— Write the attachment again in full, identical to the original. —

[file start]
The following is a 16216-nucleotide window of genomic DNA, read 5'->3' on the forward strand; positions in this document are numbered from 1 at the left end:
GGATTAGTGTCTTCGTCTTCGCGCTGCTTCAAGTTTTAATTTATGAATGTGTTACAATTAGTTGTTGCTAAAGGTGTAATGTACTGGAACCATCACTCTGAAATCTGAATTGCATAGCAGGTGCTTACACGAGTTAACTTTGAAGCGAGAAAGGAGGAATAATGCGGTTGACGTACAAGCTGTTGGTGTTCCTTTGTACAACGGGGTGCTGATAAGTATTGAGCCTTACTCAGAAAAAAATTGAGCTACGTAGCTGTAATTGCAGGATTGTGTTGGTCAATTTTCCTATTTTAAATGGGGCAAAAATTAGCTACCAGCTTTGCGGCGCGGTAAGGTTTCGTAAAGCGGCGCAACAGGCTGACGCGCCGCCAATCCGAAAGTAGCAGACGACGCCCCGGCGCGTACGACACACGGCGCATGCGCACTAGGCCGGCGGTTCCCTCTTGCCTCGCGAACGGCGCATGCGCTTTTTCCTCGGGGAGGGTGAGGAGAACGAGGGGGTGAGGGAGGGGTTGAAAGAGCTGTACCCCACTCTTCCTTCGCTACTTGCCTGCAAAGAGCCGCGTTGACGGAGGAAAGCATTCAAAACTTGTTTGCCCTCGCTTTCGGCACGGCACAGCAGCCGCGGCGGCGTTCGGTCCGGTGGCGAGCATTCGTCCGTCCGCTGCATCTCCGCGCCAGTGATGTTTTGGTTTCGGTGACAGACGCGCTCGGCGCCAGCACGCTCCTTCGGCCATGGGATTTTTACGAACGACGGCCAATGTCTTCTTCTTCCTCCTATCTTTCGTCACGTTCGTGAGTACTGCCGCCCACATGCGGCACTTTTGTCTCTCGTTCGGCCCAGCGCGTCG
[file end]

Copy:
The following is a 16216-nucleotide window of genomic DNA, read 5'->3' on the forward strand; positions in this document are numbered from 1 at the left end:
GGATTAGTGTCTTCGTCTTCGCGCTGCTTCAAGTTTTAATTTATGAATGTGTTACAATTAGTTGTTGCTAAAGGTGTAATGTACTGGAACCATCACTCTGAAATCTGAATTGCATAGCAGGTGCTTACACGAGTTAACTTTGAAGCGAGAAAGGAGGAATAATGCGGTTGACGTACAAGCTGTTGGTGTTCCTTTGTACAACGGGGTGCTGATAAGTATTGAGCCTTACTCAGAAAAAAATTGAGCTACGTAGCTGTAATTGCAGGATTGTGTTGGTCAATTTTCCTATTTTAAATGGGGCAAAAATTAGCTACCAGCTTTGCGGCGCGGTAAGGTTTCGTAAAGCGGCGCAACAGGCTGACGCGCCGCCAATCCGAAAGTAGCAGACGACGCCCCGGCGCGTACGACACACGGCGCATGCGCACTAGGCCGGCGGTTCCCTCTTGCCTCGCGAACGGCGCATGCGCTTTTTCCTCGGGGAGGGTGAGGAGAACGAGGGGGTGAGGGAGGGGTTGAAAGAGCTGTACCCCACTCTTCCTTCGCTACTTGCCTGCAAAGAGCCGCGTTGACGGAGGAAAGCATTCAAAACTTGTTTGCCCTCGCTTTCGGCACGGCACAGCAGCCGCGGCGGCGTTCGGTCCGGTGGCGAGCATTCGTCCGTCCGCTGCATCTCCGCGCCAGTGATGTTTTGGTTTCGGTGACAGACGCGCTCGGCGCCAGCACGCTCCTTCGGCCATGGGATTTTTACGAACGACGGCCAATGTCTTCTTCTTCCTCCTATCTTTCGTCACGTTCGTGAGTACTGCCGCCCACATGCGGCACTTTTGTCTCTCGTTCGGCCCAGCGCGTCG